“I tried to convince myself that I could get up and leave, but my fear that I would die if I ran away had led me here, and now it urged me to stay. There, on my hands and knees, not knowing what else to do, I began reciting the Serenity Prayer, which I had recently learned: God, grant me the serenity To accept the things I cannot change; Courage to change the things I can; And wisdom to know the difference. I focused on each phrase, because I was desperate for a moment of inner peace. More than anything in the world, I just wanted a few minutes of quiet inside my noisy mind.
“I whispered the words just loud enough so I could hear them over and over and over again: “God, grant me courage to change.” I wanted to change; I needed to change, or I was going to kill myself. I was begging and crying hysterically. With my head in my hands, I sobbed uncontrollably, rocking my body from side to side, trying to soothe my broken heart, until suddenly I realized that something inside of me had shifted: a calm had come over me, a silence that was palpable.
“In asking God, this higher power, to enter my awareness, something inside of me had opened up and relaxed. Slowly, the stress in my body and the screaming voice in my mind subsided, and peace enveloped my entire being. Even the filthy, disgusting bathroom floor didn’t look so bad. There was a release, a letting go, a clarity, an expansiveness, but most important, there was some hope. My God, I had hope. Just what my soul needed most.
“I share this experience on the bathroom floor of the West Palm
Beach Institute because it was the defining moment when I discovered that a power greater than the self that I knew existed. It was in this moment that I began to heal and transform my inner world and form a deep, loving relationship with the power that I now know as God. It was my day, my miracle, my choice point. And every day for the next eighteen days, I made the choice to find my way back into that bathroom, which had become my holy sanctuary — a place where I could reconnect with the all-loving presence that had delivered me access to the higher aspect of myself and this inner resource that could shift a moment of pain to a moment of awakening.
“Through this daily ritual of prayer, I found the strength to finally make it through all twenty-eight days of treatment. On one warmFloridaday nearly twenty-six years ago, I walked out of my last treatment center, knowing that I had tapped into a power and a resource that could remove obstacles, change people’s perceptions of the world and their lives, and lead me to a future I couldn’t even fathom. That day, I knew with every fiber of my being that I needed to further explore, understand, and, more important, devote my life to finding and knowing God.”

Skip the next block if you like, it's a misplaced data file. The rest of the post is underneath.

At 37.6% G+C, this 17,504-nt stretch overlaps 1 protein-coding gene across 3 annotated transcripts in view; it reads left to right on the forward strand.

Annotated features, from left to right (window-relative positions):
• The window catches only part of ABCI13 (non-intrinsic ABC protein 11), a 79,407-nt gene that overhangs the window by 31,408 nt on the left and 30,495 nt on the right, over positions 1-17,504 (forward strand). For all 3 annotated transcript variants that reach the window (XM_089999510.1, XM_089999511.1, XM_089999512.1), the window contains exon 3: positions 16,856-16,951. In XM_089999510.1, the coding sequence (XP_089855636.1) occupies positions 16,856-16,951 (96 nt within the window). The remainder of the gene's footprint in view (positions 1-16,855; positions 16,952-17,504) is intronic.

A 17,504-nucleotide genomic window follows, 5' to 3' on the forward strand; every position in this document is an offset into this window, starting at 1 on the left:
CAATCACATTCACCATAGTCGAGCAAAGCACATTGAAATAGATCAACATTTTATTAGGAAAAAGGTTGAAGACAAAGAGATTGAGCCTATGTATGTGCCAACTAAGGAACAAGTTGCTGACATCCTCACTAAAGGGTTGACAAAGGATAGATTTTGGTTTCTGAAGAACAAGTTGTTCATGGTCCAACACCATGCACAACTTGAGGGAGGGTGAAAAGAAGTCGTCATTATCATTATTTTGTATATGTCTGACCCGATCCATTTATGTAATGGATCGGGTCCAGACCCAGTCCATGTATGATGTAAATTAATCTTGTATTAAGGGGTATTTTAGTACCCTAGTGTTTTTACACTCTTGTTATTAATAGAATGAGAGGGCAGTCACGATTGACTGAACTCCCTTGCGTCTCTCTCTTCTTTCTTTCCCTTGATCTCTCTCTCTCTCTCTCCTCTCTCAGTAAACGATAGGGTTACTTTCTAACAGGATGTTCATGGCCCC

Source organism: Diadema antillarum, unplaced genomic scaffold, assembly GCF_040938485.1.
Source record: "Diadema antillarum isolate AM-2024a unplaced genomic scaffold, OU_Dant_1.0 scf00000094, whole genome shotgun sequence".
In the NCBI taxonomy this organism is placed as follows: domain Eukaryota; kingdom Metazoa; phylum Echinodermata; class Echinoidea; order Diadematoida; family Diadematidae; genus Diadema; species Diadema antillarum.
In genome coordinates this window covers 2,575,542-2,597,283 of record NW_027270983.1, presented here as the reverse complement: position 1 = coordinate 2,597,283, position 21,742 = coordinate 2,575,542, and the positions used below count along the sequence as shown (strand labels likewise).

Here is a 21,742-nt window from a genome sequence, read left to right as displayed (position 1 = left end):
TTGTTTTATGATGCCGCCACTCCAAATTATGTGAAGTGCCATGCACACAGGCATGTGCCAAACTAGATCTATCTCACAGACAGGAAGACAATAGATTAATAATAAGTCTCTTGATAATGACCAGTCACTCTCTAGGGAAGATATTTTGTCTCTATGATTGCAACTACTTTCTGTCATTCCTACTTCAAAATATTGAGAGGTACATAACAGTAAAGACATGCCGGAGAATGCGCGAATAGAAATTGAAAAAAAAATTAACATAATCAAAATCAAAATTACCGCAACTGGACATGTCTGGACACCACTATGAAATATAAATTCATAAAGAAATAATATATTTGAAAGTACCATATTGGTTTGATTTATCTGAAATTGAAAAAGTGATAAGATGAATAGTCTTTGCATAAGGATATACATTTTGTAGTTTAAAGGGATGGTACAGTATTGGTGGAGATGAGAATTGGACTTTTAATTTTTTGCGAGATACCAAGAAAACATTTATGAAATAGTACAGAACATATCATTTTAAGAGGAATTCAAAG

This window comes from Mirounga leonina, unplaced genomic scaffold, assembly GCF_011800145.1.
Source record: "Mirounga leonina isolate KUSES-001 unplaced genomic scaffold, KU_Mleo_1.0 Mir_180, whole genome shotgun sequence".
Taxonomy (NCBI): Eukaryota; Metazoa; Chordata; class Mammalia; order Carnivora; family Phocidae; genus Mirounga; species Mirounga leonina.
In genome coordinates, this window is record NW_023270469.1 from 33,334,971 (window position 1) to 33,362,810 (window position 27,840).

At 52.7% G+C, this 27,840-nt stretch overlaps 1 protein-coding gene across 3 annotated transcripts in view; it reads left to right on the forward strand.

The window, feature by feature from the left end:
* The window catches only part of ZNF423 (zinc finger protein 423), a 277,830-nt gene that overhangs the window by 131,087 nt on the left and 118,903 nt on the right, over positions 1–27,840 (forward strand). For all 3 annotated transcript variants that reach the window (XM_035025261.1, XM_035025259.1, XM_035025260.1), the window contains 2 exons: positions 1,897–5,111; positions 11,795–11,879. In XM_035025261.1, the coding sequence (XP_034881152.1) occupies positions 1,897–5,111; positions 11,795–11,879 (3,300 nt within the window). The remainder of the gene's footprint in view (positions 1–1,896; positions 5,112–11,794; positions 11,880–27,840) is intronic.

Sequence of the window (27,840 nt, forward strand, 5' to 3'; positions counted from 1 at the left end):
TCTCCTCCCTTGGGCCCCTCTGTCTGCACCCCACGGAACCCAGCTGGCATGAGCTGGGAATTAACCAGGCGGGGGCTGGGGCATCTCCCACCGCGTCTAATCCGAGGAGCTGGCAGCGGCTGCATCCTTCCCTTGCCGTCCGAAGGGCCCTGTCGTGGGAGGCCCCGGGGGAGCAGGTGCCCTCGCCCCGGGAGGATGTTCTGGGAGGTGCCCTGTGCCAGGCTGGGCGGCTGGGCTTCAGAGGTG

Today, she’s continuing in her work – even though the cancer battle occasionally slows her down. Among the messages she wants to proclaim is that we must confront the “dark shadows” of our past failures, humiliations, trauma — or worse:
Tossing a coin into Rome's Trevi Fountain; speaking at a Miami conference
“If we do not confront the past, we inevitably carry it around with us, dragging it into the present and allowing it to set the course for the future. We try to hide our beliefs about who we are, beliefs formed in our past (‘I’m phony,’ ‘I’m stupid,’ ‘I’m worthless,’ ‘I’m unlovable’) which I call ‘Shadow Beliefs.’
“But we seek out experiences that will validate what we believe to be
true about ourselves. When we confront the past and integrate its wisdom, we don’t have to keep repeating the experiences or learning the same lesson over and over in this lifetime.
“Right now, when we hold on to any pain from our past, we look through those lenses, through that set of eyes. When we confront the past, we start to see out of new eyes, eyes of possibility and of freedom.
“I’ve been working with the shadow for 15 years and I can assure you that there is nothing ‘truly terrible’ hidden in the human shadow. The human shadow comes bearing great gifts. It is the fear of the human shadow that keeps it suppressed and hidden and allows it to exert power and control over our lives.
“Bt I’ve never seen the human shadow, when faced and embraced, do anything horrible to anybody. I’ve only ever seen it help people.”
Are there times when it’s best to leave such shadows alone? To move on?
“No,” she says. ”If I have learned one thing working with the shadow all these years, it is ‘What we can’t be with won’t let us be.’ When the shadow is suppressed and ignored, it builds up power and strength, wreaking havoc in our lives. But when we are willing to face the shadow and embrace it by finding its gifts, we are granted the ability to be our most gracious authentic selves and make the best choices.”